The choice of the crossover design allowed for assessment of response consistency, adjusted for the risk of “priming” after exposure to the prior modality [3638]. During the information and consent process, all respondents were informed of an airtime incentive, to be delivered as a credit to their mobile phone account on completion of the survey. The amount, timing, and structure of incentive provided was based on information obtained during the formative phase. Additional details on study methods employed across all study sites are contained in our research protocol which was previously published elsewhere [39].

Questionnaire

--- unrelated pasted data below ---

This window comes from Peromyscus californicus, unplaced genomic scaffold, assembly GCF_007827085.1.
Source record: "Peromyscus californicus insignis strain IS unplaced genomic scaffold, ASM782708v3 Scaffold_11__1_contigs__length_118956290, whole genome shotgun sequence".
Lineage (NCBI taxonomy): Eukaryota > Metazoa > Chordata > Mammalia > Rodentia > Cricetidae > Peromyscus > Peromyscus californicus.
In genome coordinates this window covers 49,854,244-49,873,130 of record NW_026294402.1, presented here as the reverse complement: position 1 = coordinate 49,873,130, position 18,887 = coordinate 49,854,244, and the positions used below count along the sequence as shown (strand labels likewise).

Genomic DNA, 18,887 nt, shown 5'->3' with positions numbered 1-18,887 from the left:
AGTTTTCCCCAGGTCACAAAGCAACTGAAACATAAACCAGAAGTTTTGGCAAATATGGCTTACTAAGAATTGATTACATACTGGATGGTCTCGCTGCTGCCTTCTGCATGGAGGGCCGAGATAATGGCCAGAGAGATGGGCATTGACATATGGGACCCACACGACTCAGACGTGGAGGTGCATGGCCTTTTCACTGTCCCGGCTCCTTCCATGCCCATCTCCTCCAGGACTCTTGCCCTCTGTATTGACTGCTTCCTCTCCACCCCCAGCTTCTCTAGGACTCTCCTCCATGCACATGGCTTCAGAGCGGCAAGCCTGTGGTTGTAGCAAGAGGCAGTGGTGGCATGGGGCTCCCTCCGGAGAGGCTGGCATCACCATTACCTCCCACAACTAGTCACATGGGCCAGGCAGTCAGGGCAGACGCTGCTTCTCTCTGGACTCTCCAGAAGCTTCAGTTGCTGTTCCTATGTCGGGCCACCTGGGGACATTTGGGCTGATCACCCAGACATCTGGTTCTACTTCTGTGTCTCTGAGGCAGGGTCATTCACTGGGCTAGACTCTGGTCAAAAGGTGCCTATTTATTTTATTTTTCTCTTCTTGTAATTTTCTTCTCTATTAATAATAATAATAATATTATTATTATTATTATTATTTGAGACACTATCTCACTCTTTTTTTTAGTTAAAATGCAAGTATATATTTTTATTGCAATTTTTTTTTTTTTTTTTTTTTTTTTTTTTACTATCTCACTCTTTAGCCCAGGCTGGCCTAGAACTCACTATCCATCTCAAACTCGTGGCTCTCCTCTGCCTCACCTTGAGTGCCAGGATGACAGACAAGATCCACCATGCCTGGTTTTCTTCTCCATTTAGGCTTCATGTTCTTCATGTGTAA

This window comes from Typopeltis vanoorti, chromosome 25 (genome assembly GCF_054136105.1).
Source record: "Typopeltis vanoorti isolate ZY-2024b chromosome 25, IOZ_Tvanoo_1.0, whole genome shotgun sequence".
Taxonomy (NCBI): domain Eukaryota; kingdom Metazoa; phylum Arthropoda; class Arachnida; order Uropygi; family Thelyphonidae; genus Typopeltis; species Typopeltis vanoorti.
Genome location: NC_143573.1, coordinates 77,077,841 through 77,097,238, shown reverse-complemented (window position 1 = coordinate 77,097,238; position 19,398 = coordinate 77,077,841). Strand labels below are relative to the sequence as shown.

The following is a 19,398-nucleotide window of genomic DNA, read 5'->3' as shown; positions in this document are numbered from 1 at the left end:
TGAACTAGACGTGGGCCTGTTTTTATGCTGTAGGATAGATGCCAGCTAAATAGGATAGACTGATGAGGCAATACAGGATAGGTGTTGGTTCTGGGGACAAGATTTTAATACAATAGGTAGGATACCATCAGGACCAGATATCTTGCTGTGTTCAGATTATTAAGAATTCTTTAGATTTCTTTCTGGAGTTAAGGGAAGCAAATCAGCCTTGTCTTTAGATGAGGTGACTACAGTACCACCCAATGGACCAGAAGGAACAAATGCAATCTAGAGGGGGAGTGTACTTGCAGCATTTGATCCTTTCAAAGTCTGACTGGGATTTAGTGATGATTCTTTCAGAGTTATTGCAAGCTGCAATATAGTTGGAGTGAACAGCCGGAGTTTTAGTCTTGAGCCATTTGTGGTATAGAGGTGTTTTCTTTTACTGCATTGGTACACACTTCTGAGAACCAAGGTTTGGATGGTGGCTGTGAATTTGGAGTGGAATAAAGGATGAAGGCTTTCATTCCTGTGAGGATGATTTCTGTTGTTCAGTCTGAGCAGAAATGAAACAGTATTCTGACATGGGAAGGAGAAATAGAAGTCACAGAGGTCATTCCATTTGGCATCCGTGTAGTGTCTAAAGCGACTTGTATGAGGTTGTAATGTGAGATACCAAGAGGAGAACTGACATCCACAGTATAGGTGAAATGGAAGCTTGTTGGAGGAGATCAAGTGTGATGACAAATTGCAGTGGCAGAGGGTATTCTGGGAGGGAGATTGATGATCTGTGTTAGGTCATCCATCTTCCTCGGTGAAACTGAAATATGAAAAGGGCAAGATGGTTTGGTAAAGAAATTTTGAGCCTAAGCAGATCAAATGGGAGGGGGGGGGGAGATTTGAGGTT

An expert group drawn from JHSPH, Centers for Disease Control and Prevention (CDC), the World Health Organization (WHO) and University of Buffalo developed the questionnaire used in the study. The group adapted questions used previously in other established surveys including WHO’s Stepwise Approach to Surveillance of NCD risk factors (STEPs) surveys [40,41], tobacco questions for surveys [42] and CDC’s Behavioral Risk Factor Surveillance System [39,43]. To ensure the questionnaires were appropriate for local contexts, we conducted formative research in consultation with in-country experts [39]. Translations and back-translation into the one main national language in each country, i.e., Bangla in Bangladesh and Kiswahili in Tanzania, helped identify locally appropriate examples. The questionnaire had 6 modules covering demographics, tobacco (smoked and smokeless), alcohol, diet (fruit, vegetables and salt), physical activity (vigorous and moderate), and medical conditions (blood pressure and diabetes). The questionnaires used in both countries are available (S1 File and S2 File).